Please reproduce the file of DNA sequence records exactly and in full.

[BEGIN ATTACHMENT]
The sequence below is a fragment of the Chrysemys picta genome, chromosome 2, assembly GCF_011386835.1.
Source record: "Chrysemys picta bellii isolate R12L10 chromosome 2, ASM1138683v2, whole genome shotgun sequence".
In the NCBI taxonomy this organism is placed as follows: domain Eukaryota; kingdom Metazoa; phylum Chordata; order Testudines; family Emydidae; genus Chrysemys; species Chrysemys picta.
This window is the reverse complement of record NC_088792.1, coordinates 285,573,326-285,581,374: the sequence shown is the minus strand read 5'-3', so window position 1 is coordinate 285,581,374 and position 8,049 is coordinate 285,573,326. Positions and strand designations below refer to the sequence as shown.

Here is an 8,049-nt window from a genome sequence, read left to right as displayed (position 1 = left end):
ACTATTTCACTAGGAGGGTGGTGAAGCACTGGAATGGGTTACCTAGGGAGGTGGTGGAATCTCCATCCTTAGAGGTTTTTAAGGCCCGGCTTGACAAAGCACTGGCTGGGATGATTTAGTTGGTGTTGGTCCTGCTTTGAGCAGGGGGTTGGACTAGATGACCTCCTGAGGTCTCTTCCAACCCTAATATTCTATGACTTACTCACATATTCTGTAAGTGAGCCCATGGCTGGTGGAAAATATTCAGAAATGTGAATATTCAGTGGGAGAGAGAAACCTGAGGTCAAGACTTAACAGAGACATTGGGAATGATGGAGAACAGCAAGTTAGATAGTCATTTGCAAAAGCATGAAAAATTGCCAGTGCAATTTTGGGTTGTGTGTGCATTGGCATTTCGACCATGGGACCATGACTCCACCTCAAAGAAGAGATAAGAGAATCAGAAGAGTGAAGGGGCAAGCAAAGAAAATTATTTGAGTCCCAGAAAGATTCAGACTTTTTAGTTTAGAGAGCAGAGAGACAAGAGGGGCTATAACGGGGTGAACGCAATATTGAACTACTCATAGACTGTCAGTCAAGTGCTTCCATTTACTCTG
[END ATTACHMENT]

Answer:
The sequence below is a fragment of the Chrysemys picta genome, chromosome 2, assembly GCF_011386835.1.
Source record: "Chrysemys picta bellii isolate R12L10 chromosome 2, ASM1138683v2, whole genome shotgun sequence".
In the NCBI taxonomy this organism is placed as follows: domain Eukaryota; kingdom Metazoa; phylum Chordata; order Testudines; family Emydidae; genus Chrysemys; species Chrysemys picta.
This window is the reverse complement of record NC_088792.1, coordinates 285,573,326-285,581,374: the sequence shown is the minus strand read 5'-3', so window position 1 is coordinate 285,581,374 and position 8,049 is coordinate 285,573,326. Positions and strand designations below refer to the sequence as shown.

Here is an 8,049-nt window from a genome sequence, read left to right as displayed (position 1 = left end):
ACTATTTCACTAGGAGGGTGGTGAAGCACTGGAATGGGTTACCTAGGGAGGTGGTGGAATCTCCATCCTTAGAGGTTTTTAAGGCCCGGCTTGACAAAGCACTGGCTGGGATGATTTAGTTGGTGTTGGTCCTGCTTTGAGCAGGGGGTTGGACTAGATGACCTCCTGAGGTCTCTTCCAACCCTAATATTCTATGACTTACTCACATATTCTGTAAGTGAGCCCATGGCTGGTGGAAAATATTCAGAAATGTGAATATTCAGTGGGAGAGAGAAACCTGAGGTCAAGACTTAACAGAGACATTGGGAATGATGGAGAACAGCAAGTTAGATAGTCATTTGCAAAAGCATGAAAAATTGCCAGTGCAATTTTGGGTTGTGTGTGCATTGGCATTTCGACCATGGGACCATGACTCCACCTCAAAGAAGAGATAAGAGAATCAGAAGAGTGAAGGGGCAAGCAAAGAAAATTATTTGAGTCCCAGAAAGATTCAGACTTTTTAGTTTAGAGAGCAGAGAGACAAGAGGGGCTATAACGGGGTGAACGCAATATTGAACTACTCATAGACTGTCAGTCAAGTGCTTCCATTTACTCTG